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This article was published in the February 2013 (#41) edition of Woodturning Design.

Foam Cone Sander as a 5 page pdf

Optional spreadsheet for calculating foam shape

Foam Cone Sander

Main Photo

Introduction

A while back I wrote an article on a Foam Ball Sander (Woodturning Design Spring 2008).  I thought it was terrific to use--very stable in use, consistent scratch pattern, and capable of being used very aggressively without shedding its abrasive and leaving a smear of velcro stickum across the wood.  But alas, it was quite sub-optimal when it came to preparing or changing the abrasive.  Life involves compromise.  The Foam Cone Sander is a different compromise.  It's stable in use, but you won't be tempted to hold the drill with one hand as you can with the foam ball, and it wouldn't work well for the interior of a hollow vessel.  It gives pretty much the same consistent scratch pattern, without swirls, and can be used aggressively without shedding abrasive due to overheating.  It's reversible to make it easier to get into some areas.  You have to pay a bit more attention to presentation, but it's WAY easier to prepare and change the abrasive.

 

I think a consistent, swirl free sanding pattern is more efficient.  Also I tend to use a power sander for the first grit or two and then switch to hand held abrasive when all you're doing is removing the scratches left by the prior abrasive.  Except for perhaps the very center of a bowl the scratch pattern is straight and similar to hand held abrasive, as shown in Fig01. 

Scratch Pattern 

Fig01:  The scratch pattern on the outside of a bowl.  I tend to drop my hand to see what I'm doing so it's not perfectly vertical.

 

First the article will discuss preparing and turning the cone blank.  Then the cone will be covered in foam, tape, and velcro.  The abrasive will be prepared and applied, and then the using the foam cone sander in various bowl situations will be discussed.

 

Making the Cone

Begin the blank by bandsawing a disc, 2-3/4" in diameter, out of wood about 1-1/8" thick as in Fig02.  The next step is to drill and tap the center of the disc for 3/8x16 threads.  Fig03 shows a mini-tap guide, on top, which enables you to easily tap threads perpendicular to the blank because of its spring loaded point that follows the tap, and two slightly different styles of taps.  The tap in the middle has a shank that is the diameter of the outer threads.  This style limits the depth you can tap.  In this case, it will tap deeply enough.  If you made the cone of thicker wood it would have trouble sanding more concave surfaces (or you would have to use a lot more foam layers).  The bottom tap, a cheaper one with a reduced shank, could tap more deeply.

Cone Blank 

Fig02:  The cone blank, a 2-3/4" disc of wood about 1-1/8" thick.

Tapping Tools 

Fig03:  The mini-tap guide and a couple of styles of taps.

 

Mount the blank on your lathe using a 4-jawed chuck (or faceplate, etc).  Mount a combined drill and countersink or spotting drill in your tailstock mounted drill chuck as in Fig04 and drill a small dimple to aid in getting the tap drill started straight.  Then mount a 5/16” drill bit in the chuck as in Fig05 and drill through the blank.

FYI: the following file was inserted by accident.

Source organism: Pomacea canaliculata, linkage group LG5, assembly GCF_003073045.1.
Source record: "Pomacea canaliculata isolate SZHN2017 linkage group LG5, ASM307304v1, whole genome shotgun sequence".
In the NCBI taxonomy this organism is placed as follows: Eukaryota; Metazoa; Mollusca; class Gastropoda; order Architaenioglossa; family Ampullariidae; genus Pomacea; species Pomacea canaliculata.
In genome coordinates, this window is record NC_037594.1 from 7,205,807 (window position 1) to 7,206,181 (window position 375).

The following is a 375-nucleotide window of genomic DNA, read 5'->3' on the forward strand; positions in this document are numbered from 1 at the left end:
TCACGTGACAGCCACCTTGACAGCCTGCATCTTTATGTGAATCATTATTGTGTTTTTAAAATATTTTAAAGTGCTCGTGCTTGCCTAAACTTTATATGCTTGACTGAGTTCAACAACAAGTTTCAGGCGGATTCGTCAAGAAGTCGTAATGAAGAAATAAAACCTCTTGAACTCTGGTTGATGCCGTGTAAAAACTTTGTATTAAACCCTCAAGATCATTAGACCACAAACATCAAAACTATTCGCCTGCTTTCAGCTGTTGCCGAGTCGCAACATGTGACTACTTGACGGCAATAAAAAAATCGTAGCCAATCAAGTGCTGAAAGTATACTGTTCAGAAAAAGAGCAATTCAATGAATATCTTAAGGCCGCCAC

Fig04 

Fig04:  Using a combined drill and countersink to drill a starter hole.

Fig05 

Fig05:  Drilling through the cone blank with the tap drill.

 

Now mount the mini-tap guide in your drill chuck.  Place the nose of the tap in the drilled hole and bring up the tailstock so that the point of the mini-tap guide engages the dimple in the back of the tap (or the tap handle if you're using one).  Advance the tailstock ram to compress the spring of the mini-tap guide.  Lock the lathe spindle and turn the tap so that it cuts the threads.  The spring loaded mini-tap guide will follow the tap in (at least for the critical first half inch), keeping it aligned with the axis of the lathe and preventing skewed threads. 

Fig06 

Fig06:  Tapping threads with the aid of a mini-tap guide.

 

Now prepare a drive stud for the cone.  Use either 2-1/4” of 3/8 x 16 all-thread or cut the head off of a 3/8 x 2-1/2” bolt.  Thread on two nuts and lock them against one another about 1/2" from one end as in Fig07.  Then remove the blank from the chuck and thread the short end of the stud into the cone blank.

Fig07 

Fig07:  The completed drive stud.

 

 Mount your drill chuck in the headstock, and then mount the cone blank, via the drive stud, in the drill chuck.  Bring up your tailstock so that you won't have worry about the drill chuck vibrating loose as in Fig08.  Using a small bowl gouge, reduce the diameter of the blank to 2-1/2" as in Fig09. 

Fig08 

Fig08:  The cone blank mounted on the lathe.

Fig09 

Fig09:  After reducing the blank diameter to 2-1/2".

 

Then use the bowl gouge to taper the nose of the blank so that the shape becomes a truncated cone.  A good general purpose slope to aim for is 45°, or measured as in Fig10, 135 degrees.  This angle works fairly well both inside and outside of bowls unless they have very concave surfaces.  Another tactic would be to use a pair of cone sanders, one flatter, maybe 155 degrees for bowl insides and one steeper, perhaps 125 degrees, for the outside. 

Fig10

Fig10:  Checking that the Cone is 135°.

Covering the Cone

The wooden cone needs to be covered with 3 layers of 2mm craft foam to allow it to conform to the bowl surface and sand efficiently.  It is possible to calculate the exact size and shape of foam needed (it will be on my website if you're into the math) but it's easier to start bigger than necessary and trim, as craft foam isn't very expensive (unless you splurge on the new sparkly foam).  Start by making a template out of poster board or cereal box cardboard.  Begin by making a 5" circle, then a smaller 1-1/2” circle with the same center.  Draw two radial lines starting at the center at right angles to another.  The result is three quarters of a ring as sown in Fig 11.  Use the template to trace out 3 of the foam shapes on the craft foam using a fine lined sharpie or pencil.  Now cut out the foam pieces.